A hugelkultur bed conserves water—a godsend in drought-stricken California.
The base of a hugelkultur raised bed contains a layer of dead logs and branches—organic material that, in the old days, I would have tossed into my yard waste bin for my city’s green waste truck to pick up and convert into mulch. That puts the stuff to good use. Like food scraps, yard waste belongs back in the soil, not in a landfill where it generates planet-heating methane gas as it breaks down.
But why send these resources away for processing into mulch when I can enrich my own yard with them and entice the bugs and microbes to do the hard work of breaking everything down?
What is hugelkultur?
Buried in a hugelkultur bed, decomposing wood releases water and nutrients into the soil to conserve precious resources. The organisms that break down the rotting wood to make all of this goodness available to the soil also help aerate that soil. Because the beds contain bulky wood, they require less soil to fill, which reduces the need to spend hard-earned cash on soil bagged in plastic. And on top of all of those benefits, I get to say (and write) the word “hugelkultur” over and over and over.
Had I more space, I would build hugelkultur mounds—what you’ll mostly find when reading about hugelkultur online. These tall mounds provide more surface area in which to grow plants and they enable gardeners to harvest their bounty without bending over, saving their backs and knees.
My initiation to this zero-waste gardening tactic began with dead fruit trees and barren fruit tree suckers—offshoots that spring up all over the place. Because we didn’t want to join our trees in the afterlife while cutting them down—either via electrocution by nearby powerlines or a fall from the roof while reaching high branches growing over it—we hired a tree trimmer/stump remover to do the work. We asked him to cut down the trees and remove the cherry stump.
I hadn’t planned on planting anything where the once-prolific cherry tree had stood and wanted the stump gone. But now I wish we had asked the stump remover to merely chop down the cherry tree. I would have built the hugelkultur bed over the stump and avoided the smelly, noisy, carbon emissions-spewing stump removal. I’ve learned my lesson.
Hugelkultur wood types
Go here for a discussion on types of wood to use in hugelkultur beds. I have buried peach, cherry and…fir. This summer in the yard, I squirreled away 2020’s dismembered Christmas tree trunk and planted some free succulent cuttings above it. If you buy an organic Christmas tree (or have already put yours up), and you feel guilty about killing a tree, you could throw it into a hugelkultur bed in the new year. Your hugelkultur can serve as both soil amendment and penance.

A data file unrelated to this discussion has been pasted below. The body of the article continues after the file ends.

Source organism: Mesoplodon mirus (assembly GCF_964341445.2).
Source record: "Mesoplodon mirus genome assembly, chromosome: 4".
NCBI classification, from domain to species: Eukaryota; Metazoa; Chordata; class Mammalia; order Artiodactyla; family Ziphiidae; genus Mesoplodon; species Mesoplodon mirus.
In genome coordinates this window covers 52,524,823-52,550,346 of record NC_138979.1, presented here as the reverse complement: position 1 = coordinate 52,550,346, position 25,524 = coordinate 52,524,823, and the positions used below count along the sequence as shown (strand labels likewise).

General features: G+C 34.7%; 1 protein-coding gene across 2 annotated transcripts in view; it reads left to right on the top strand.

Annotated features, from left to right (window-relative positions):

Hugelkultur raised bed number one
Digging into our dry clay soil is like digging into rock. I’m surprised our shovel and hoe blades don’t simply snap in two when we attempt to push them in.
But after the stump remover removed the cherry tree stump, we could easily dig in that spot so we put our first raised hugelkultur bed there. As I said, had I planned better, I would have skipped the stump removal and moved directly to hugelkultur. Eventually, that stump would have broken down. Oh well. I’m always learning…
After digging down, we layered logs and branches on the bottom, followed by layers of compost, soil and mulch followed by more layers of compost and soil.
After my seedlings grow up, I’ll spread a bit more mulch on top of the soil. Mulch retains moisture and reduces the need to water. We have had some rain in California but not enough to bring us out of the drought so I’m a bit obsessed with retaining water in the soil as much as possible.
Hugelkultur raised bed number two
The second raised hugelkutur bed began almost directly on the soil—after removing the weeds and a bit of soil in an attempt to make the bed level. Smaller branches line the bottom of the bed, followed by smashed Halloween pumpkins, compost and soil.
Free pumpkins, free raised beds, free plants, free seeds
Our sad soil needs all the help it can get so I asked neighbors for their pumpkins after Halloween to feed both our raised beds and compost bins. I received about 20 pumpkins in various life stages, ranging from perfectly edible whole pie pumpkins that I cooked into pies for Thanksgiving dinner to rotting, carved jack-o-lanterns that dripped a trail behind me from my bike basket as I rode home along the street.
When I posted on Instagram that I wanted to build raised beds, someone offered me five redwood boxes that she no longer needed! Then last weekend, I attended a local garden share and received a bunch of seeds, some of which I planted in the second bed. I did buy the beet and carrot seeds growing in the first bed but aside from that four dollar investment, these beds and everything in them cost nothing.
I hope I can soon post pictures of vegetables growing in my new-to-me beds. Stay tuned for those.